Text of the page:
The Che(s) closer home

Every now and then, I come across the rebel minded, wearing t-shirts with the famous photograph of Ernesto "Che" Guevara. I am not sure if the popularity of Che is due to his legendary motorcycle journey (and the book), or is it because of his contribution to the revolution in Cuba. In any case, the fascination of the young with Che even today forces me to think if we tend to forget legends closer home and look for inspiration elsewhere?

I am no expert on this subject but I am listing down a few names I have come across who lead extraordinary lives not too dissimilar to Che's. Some of them, I am sure, you were not aware of!

Sarat Chandra Das (1849 - 1917): This dude was both an explorer and a scholar. He explored Tibet extensively sometimes posing as a Lama, and documented his journeys and the culture of Tibet in his books from late 1800s. He spied for the British and fed them with information on the region. He also published the first Tibetan-English dictionary. If you interested to read more, I have his book "Journey to Lhasa and Central Tibet" which I can lend.

Manabendra Nath Roy (1887 - 1954): Trivia question: where was the first Communist Party established outside Russia? Mexico. Who established this? This guy! He plotted armed revolution against the British, escaped from India, and while the British were hunting for him, he managed to travel sometimes with false passport and as stowaway aboard a ship across the world and finally reached USA. After establishing the Communist Party in Mexico, he was invited to Moscow, where he met Lenin and Stalin. On his return to India after 16 years abroad with so many accomplishments, he was immediately arrested and jailed without a proper trial.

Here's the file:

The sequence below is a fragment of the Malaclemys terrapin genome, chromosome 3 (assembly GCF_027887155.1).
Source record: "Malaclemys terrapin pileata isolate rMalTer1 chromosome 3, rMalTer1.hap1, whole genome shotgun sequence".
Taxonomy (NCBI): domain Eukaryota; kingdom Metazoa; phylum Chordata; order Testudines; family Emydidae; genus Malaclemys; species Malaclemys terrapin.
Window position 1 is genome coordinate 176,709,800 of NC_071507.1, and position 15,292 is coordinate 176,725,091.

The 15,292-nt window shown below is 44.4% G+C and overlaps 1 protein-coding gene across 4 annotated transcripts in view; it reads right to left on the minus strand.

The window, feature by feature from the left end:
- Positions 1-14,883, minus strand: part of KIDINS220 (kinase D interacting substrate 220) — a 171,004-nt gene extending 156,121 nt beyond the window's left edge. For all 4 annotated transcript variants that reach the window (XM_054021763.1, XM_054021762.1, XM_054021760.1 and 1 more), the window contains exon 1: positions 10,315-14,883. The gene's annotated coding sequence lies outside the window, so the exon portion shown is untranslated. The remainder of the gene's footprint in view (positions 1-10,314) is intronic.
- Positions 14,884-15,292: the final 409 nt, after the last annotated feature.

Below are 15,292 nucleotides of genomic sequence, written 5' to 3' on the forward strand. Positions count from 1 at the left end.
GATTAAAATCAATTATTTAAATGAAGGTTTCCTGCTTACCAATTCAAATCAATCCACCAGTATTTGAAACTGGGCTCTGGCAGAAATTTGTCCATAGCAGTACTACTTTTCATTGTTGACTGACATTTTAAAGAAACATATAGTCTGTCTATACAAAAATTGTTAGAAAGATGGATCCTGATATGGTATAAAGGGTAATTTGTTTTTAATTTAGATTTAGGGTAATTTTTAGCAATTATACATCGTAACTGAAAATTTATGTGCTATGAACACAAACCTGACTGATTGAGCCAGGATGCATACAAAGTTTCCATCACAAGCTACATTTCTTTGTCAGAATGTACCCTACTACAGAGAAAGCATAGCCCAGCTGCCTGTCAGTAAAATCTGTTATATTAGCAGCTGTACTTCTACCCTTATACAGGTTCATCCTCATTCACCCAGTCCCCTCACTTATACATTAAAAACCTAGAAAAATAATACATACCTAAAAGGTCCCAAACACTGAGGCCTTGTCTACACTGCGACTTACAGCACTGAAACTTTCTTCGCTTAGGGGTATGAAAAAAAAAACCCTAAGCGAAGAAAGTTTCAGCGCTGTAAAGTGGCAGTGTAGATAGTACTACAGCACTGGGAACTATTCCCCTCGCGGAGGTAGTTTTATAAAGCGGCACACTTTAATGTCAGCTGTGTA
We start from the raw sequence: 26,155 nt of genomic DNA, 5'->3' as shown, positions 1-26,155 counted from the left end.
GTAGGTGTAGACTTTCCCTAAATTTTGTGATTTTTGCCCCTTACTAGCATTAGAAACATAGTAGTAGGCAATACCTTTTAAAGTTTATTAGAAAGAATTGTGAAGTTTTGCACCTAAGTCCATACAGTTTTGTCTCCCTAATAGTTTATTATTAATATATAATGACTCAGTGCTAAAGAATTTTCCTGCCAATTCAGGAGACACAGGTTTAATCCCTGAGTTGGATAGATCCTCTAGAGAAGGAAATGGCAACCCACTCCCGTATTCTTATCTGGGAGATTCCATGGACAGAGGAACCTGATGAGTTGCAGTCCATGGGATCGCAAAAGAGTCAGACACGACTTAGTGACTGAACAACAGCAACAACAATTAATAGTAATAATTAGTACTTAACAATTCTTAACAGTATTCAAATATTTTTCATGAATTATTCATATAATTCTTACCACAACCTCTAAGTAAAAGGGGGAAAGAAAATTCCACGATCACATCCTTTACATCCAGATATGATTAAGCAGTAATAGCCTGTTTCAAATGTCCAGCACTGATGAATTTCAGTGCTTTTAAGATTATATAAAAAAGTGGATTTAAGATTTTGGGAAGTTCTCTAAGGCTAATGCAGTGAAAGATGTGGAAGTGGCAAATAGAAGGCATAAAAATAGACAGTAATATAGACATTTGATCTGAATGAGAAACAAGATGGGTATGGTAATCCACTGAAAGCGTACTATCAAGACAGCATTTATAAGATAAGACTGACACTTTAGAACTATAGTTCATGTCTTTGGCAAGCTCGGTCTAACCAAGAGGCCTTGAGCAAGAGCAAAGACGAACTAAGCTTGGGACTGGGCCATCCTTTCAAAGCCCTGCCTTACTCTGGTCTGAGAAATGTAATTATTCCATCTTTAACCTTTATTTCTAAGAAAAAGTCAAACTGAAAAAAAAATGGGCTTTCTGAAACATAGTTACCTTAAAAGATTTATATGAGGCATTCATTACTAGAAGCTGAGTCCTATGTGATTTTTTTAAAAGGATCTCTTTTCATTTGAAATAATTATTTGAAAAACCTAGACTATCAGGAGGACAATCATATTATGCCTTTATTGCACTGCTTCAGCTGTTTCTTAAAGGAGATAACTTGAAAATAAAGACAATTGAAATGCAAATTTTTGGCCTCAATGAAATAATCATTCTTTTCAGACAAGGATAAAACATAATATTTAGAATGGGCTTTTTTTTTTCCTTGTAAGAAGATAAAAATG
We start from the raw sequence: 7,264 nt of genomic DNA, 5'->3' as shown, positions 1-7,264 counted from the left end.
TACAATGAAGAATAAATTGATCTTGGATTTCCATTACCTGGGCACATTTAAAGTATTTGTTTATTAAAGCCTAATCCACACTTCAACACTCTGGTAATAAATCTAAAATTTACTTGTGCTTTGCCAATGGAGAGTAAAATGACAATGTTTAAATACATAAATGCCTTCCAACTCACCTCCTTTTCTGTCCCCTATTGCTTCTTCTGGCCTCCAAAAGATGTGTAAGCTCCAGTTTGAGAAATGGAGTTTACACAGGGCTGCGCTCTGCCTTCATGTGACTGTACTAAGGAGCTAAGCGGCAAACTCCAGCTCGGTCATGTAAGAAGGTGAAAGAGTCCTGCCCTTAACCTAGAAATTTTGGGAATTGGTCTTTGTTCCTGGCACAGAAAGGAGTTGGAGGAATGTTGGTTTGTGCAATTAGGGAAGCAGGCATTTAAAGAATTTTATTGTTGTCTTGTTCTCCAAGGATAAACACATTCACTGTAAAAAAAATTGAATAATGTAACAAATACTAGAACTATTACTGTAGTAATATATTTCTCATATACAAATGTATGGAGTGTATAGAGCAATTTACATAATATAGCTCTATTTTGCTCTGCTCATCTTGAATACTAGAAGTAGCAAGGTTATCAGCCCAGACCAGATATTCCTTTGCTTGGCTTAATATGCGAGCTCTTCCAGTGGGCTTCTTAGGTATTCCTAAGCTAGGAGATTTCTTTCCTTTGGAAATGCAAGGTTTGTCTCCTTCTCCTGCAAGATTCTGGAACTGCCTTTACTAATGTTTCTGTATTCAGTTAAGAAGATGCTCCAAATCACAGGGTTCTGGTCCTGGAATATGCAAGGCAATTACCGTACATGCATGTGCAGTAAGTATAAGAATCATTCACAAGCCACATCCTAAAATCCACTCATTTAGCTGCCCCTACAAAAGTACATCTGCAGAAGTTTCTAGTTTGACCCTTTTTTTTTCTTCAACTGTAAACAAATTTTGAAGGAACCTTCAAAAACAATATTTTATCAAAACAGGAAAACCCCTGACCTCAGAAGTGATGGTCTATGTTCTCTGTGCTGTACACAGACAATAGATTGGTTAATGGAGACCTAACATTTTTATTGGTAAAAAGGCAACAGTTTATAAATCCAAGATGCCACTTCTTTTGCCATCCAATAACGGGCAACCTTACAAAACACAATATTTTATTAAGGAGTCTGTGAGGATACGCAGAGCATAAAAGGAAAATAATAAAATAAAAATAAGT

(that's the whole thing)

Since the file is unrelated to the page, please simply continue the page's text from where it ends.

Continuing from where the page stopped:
Lt. Col. Suresh Biswas (1861 - 1905): Spurred by adventure, he traveled to Britain and worked several jobs including as an animal trainer in a circus. He traveled to Brazil and enlisted in the army there - was later promoted as a Captain in the Brazilian army. His name is referred in one of Satyajit Ray's fiction - "Chinnomastar Abhishap".

I am not mentioning the already well documented extra-ordinary life of Netaji Subhash Chandra Bose on purpose. I am sure there are plenty more who should have been glorified more. I hope we find them and their work and celebrate them as well.

Highlights of 2016

  • Celebrated my daughter’s first birthday. The joy that she brings to our family cannot be explained in words.
  • Bought a bicycle. With gears (which my bicycle from 90s lacked). Biggest apprehension was that it will be relegated to becoming a very expensive clothesline; fortunately that has not happened yet. I manage about 4-5 rides of 10 km average per week. Been to work 12.5 kms away a few times riding on the cycle.
  • Reconciled with a close family member. We didn’t speak for years – this year we both matured and started conversing: this has not only released the tension between us; others around us are also much happy.
  • Took my Mom for a vacation for the first time in 11 years. The long gap is primarily due to the care that my Aunt needs at home – one of us need to be there for her. Fortunately, my niece has grown up and she took care of everything brilliantly allowing my Mom and me to travel without any hassles.
  • Ran a 10K. I am not a runner at all, but still enrolled for the 10K. Despite the lack of practice and stamina, finished in 1 hr 18 minutes.
  • Finally, I am pretending as if I never stopped writing on this blog. I am pretty sure, no one is going to read this, but still felt the urge to write after all these years.


Since gaining those inches...

Worked really crazy at work.
Met old friends - and enjoyed their company immensely.
Went to new places to eat and enjoyed most of them.
Saw wonderful movies - "Julie and Julia" and Harry Potter 7.1 being amongst them.

Oh yes, forgot to mention - though not in record breaking time, but still reduced those inches!